Metal Gear Solid V: Ground Zeroes Review

Mar 31, 2014 by

“An hour and twenty minutes. That’s how long it took for me to beat Metal Gear Solid V: Ground Zeroes”. Read the full review to see if Ground Zeroes is worth your time.

DeveloperKojima Productions
Publisher: Konami
Review Platform: PlayStation 3
Release Date: March 18, 2014

An hour and twenty minutes. That’s how long it took for me to beat Metal Gear Solid V: Ground Zeroes, with some side activities. No matter who you are or where you are, that’s depressing. That’s really all there is to say about it, so instead of focusing on this major gripe (avoided by myself, who used a Redbox), I will try to review this as I would a game demo or a preview to The Phantom Pain, which is due out in 2015.

As a demo, Ground Zeroes succeeds on almost all fronts, giving us the smoothest and most polished Metal Gear experience to date. Despite not having classic Metal Gear tropes such as more tongue-in-cheek humor and classic bosses, the game makes up for it with tactical gameplay and multiple approaches to almost every encounter. Big Boss moves better than ever, and the oft-maligned control scheme has been streamlined and rectified for a more mainstream audience. Both sneaking and gunplay perform better than ever, and each has its use throughout the open world.

And, what an open world it is. Despite previous fears, Kojima Productions has handled the transition to open-world brilliantly. Omega Base gives Snake a decent-sized playground with numerous side missions suited for different play styles. Some side missions require Snake to sneak around, while others require a more gun-blazing approach. Despite the streamlining, stealth remains the series’ greatest strength, having a more visceral, intense impact.

Behold, Hideo Kojima preying on the unaware consumer.
Behold, Hideo Kojima preying on the unaware consumer.

The shooting, although cathartic, felt stale too quickly, which could prove hugely negative should The Phantom Pain choose to go that way. The game attempts to try new shooting mechanics such as a slow-motion mode called ‘reflex’ and regenerating health. However, in a game such as this, regenerating health feels like a major step backwards. One of the most intriguing things about MGS in the past was how you had to ration your resources. Going through a building with little health left and deciding whether or not to use your last ration was almost as tense as the game itself, and it’s sad to see that vanish in the new game.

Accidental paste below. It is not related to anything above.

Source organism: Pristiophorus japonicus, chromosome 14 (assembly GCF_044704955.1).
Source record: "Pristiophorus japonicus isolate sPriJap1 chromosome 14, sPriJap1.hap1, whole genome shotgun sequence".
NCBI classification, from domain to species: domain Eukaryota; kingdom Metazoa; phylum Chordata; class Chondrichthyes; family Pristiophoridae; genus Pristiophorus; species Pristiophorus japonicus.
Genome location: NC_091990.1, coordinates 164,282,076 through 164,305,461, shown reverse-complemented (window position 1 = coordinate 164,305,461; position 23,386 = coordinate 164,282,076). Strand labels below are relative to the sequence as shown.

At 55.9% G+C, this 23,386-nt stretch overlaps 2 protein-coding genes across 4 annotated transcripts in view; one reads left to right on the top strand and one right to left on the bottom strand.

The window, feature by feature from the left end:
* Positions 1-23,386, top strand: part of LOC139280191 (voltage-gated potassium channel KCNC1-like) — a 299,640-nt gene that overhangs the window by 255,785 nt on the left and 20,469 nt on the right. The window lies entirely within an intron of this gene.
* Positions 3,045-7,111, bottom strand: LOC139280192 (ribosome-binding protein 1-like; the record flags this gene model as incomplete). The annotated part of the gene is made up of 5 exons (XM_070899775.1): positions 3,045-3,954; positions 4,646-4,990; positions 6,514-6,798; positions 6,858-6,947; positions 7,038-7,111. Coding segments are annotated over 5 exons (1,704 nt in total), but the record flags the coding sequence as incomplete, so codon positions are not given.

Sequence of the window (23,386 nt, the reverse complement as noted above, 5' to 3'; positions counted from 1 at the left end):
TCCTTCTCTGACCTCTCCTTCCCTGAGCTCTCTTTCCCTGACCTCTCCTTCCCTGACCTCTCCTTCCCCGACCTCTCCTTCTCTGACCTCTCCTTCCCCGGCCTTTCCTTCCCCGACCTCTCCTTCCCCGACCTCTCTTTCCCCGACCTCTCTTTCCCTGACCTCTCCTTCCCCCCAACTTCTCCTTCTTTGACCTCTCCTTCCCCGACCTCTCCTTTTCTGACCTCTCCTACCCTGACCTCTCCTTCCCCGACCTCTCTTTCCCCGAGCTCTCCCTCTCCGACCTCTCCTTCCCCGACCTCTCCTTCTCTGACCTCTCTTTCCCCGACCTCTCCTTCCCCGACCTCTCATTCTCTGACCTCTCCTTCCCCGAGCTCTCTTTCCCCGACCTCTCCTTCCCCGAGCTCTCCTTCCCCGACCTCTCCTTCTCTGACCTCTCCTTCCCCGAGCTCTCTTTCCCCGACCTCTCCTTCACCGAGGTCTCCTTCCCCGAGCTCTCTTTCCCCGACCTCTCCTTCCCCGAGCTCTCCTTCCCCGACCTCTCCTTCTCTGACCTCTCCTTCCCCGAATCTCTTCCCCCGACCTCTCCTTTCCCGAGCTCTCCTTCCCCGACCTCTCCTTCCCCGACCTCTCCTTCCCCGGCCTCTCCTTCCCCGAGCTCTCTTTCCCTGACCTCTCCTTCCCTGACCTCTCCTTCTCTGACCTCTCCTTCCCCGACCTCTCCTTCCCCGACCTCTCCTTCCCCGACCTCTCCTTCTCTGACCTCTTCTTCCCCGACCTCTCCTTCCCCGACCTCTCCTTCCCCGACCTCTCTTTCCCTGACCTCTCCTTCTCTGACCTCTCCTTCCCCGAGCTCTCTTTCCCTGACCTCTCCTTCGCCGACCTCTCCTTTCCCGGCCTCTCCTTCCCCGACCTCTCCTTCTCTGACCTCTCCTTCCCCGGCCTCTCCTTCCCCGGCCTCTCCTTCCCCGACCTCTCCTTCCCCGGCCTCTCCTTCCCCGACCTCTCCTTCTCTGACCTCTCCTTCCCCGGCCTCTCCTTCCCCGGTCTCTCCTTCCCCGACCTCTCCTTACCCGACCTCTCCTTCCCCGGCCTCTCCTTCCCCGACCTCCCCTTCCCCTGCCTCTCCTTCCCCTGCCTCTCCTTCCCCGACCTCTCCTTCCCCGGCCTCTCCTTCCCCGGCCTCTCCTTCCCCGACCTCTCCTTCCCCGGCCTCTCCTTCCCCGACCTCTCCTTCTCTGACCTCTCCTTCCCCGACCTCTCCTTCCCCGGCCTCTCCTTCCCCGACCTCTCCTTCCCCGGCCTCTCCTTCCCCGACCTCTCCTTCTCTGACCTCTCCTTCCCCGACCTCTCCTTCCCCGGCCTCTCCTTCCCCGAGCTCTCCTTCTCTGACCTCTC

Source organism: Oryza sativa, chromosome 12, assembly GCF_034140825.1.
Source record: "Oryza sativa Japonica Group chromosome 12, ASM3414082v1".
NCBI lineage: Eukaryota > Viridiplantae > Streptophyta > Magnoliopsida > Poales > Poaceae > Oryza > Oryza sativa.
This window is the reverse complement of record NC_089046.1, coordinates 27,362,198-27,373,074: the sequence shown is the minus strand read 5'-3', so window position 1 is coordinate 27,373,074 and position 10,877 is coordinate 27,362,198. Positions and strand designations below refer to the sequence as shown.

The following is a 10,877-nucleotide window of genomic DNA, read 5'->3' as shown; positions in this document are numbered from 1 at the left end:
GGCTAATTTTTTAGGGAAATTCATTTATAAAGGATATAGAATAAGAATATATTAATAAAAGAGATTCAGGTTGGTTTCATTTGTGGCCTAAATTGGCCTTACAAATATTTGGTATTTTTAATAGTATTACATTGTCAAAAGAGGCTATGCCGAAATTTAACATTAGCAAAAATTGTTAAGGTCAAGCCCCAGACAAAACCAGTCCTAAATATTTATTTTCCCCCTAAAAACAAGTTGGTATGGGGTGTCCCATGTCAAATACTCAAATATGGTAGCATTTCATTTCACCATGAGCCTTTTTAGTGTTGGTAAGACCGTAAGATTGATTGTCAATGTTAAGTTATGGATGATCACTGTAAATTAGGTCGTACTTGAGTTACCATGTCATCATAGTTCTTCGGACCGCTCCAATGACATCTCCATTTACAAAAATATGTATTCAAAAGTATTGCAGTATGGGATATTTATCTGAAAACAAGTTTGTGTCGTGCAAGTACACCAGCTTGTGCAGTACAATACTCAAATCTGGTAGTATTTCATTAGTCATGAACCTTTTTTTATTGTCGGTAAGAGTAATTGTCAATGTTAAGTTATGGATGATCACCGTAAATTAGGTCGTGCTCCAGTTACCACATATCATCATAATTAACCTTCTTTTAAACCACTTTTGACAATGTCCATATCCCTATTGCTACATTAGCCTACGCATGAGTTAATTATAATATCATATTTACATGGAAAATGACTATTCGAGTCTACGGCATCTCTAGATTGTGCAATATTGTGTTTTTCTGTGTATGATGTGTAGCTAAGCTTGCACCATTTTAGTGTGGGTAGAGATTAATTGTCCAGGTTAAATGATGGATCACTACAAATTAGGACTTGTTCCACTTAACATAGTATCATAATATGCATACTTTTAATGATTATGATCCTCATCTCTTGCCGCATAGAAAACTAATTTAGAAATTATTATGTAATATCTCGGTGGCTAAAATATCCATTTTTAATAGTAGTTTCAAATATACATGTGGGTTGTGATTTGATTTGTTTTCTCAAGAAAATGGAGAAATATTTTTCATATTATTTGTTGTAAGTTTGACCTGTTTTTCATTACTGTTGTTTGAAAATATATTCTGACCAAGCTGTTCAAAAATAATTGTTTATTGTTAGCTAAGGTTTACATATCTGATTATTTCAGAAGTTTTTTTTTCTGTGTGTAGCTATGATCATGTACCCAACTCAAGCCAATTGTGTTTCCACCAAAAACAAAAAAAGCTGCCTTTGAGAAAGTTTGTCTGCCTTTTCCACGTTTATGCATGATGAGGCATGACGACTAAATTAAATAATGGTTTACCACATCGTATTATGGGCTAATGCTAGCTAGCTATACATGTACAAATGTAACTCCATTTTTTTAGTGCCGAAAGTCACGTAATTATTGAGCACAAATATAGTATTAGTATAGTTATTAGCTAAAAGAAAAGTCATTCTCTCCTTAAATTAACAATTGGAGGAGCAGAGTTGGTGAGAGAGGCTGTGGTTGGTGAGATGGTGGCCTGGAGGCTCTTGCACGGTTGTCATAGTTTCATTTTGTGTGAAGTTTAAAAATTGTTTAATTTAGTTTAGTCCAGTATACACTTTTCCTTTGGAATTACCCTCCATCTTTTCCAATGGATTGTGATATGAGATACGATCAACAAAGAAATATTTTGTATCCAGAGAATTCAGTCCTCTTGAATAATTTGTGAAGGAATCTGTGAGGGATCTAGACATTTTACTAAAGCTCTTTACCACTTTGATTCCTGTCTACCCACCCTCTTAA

But, as far as the stealth goes, it’s wonderful. The game gives you plentiful gadgetry such as the iDroid, which helps store map and mission information, and binoculars, which let you tag enemies to keep tabs on their locations like in Far Cry 3. These perks prove invaluable in the game’s many scenarios, as even navigating the open-world can be a merciless game of hide-and-seek. The open world does provide some lovely, cathartic takedowns such as wiping out an entire small regiment to progress. It’s these moments where the potential for the open-world really shines.

Pictured here: An Actual Game.
Pictured here: An Actual Game.

Unfortunately, this game provides very little in the way of story, and Big Boss’ relationship with Paz from Peace Walker never felt as authentic. However, the direction the story turns at the end, namely the revelation of who Big Boss is searching for, all hit home, and I cannot wait to see this story begin. Kiefer Sutherland proves a powerful, though not quite as authentic, voice for Big Boss, and the rest of the voice work is typical Metal Gear. It’s not quite great, but it’s campy enough to sell it. The music, as always, shines above the rest of the game, giving every moment a dramatic and weighty feel behind it. Visuals are gorgeous on both the PS4 and Xbox One; though, on last-gen systems, they still shine above everything else. Metal Gear games have always been beautiful, and this one is absolutely no exception.

Now if only it wasn’t thirty dollars.

Review Overview


Metal Gear Solid: Ground Zeroes proves to be an exciting look into next-gen gaming. If Phantom Pain can live up to the promise, we may have one of the greatest games in the franchise on our hands. However, thirty dollars is way too much to ask for a game like this, so try to rent it from a Redbox, and should that fail, wait for a price drop or for Phantom Pain.

About Elijah Diamond

Elijah Diamond lives in the city of San Francisco, California. He started playing video games when he was two and never stopped, much to his parents dismay. On weeknights, he can be found smiling creepily right behind you.

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